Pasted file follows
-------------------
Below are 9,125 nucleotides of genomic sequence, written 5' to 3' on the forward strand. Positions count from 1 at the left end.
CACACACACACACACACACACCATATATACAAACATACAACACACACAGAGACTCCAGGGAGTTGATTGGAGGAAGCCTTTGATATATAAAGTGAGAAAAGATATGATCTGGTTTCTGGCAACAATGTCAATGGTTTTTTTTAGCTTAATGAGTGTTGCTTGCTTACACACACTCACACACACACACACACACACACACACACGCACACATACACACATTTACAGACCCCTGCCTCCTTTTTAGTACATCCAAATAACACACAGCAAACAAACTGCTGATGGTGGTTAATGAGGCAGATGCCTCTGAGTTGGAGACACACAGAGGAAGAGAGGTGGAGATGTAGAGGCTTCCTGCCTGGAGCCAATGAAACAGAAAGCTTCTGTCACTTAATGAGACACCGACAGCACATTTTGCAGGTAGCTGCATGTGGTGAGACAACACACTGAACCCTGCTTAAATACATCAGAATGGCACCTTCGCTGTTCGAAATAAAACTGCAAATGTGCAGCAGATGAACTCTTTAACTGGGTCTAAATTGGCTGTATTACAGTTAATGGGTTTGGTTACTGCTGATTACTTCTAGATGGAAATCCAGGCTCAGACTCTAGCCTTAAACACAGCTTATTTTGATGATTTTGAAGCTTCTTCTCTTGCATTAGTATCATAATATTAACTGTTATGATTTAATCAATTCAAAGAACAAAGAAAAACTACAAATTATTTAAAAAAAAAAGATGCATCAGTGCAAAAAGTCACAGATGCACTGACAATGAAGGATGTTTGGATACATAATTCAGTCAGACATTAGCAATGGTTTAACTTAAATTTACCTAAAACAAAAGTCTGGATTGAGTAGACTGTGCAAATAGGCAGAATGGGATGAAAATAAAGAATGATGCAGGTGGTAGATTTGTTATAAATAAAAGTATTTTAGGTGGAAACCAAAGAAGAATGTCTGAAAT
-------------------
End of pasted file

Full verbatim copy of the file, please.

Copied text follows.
Below are 9,125 nucleotides of genomic sequence, written 5' to 3' on the forward strand. Positions count from 1 at the left end.
CACACACACACACACACACACCATATATACAAACATACAACACACACAGAGACTCCAGGGAGTTGATTGGAGGAAGCCTTTGATATATAAAGTGAGAAAAGATATGATCTGGTTTCTGGCAACAATGTCAATGGTTTTTTTTAGCTTAATGAGTGTTGCTTGCTTACACACACTCACACACACACACACACACACACACACACGCACACATACACACATTTACAGACCCCTGCCTCCTTTTTAGTACATCCAAATAACACACAGCAAACAAACTGCTGATGGTGGTTAATGAGGCAGATGCCTCTGAGTTGGAGACACACAGAGGAAGAGAGGTGGAGATGTAGAGGCTTCCTGCCTGGAGCCAATGAAACAGAAAGCTTCTGTCACTTAATGAGACACCGACAGCACATTTTGCAGGTAGCTGCATGTGGTGAGACAACACACTGAACCCTGCTTAAATACATCAGAATGGCACCTTCGCTGTTCGAAATAAAACTGCAAATGTGCAGCAGATGAACTCTTTAACTGGGTCTAAATTGGCTGTATTACAGTTAATGGGTTTGGTTACTGCTGATTACTTCTAGATGGAAATCCAGGCTCAGACTCTAGCCTTAAACACAGCTTATTTTGATGATTTTGAAGCTTCTTCTCTTGCATTAGTATCATAATATTAACTGTTATGATTTAATCAATTCAAAGAACAAAGAAAAACTACAAATTATTTAAAAAAAAAAGATGCATCAGTGCAAAAAGTCACAGATGCACTGACAATGAAGGATGTTTGGATACATAATTCAGTCAGACATTAGCAATGGTTTAACTTAAATTTACCTAAAACAAAAGTCTGGATTGAGTAGACTGTGCAAATAGGCAGAATGGGATGAAAATAAAGAATGATGCAGGTGGTAGATTTGTTATAAATAAAAGTATTTTAGGTGGAAACCAAAGAAGAATGTCTGAAAT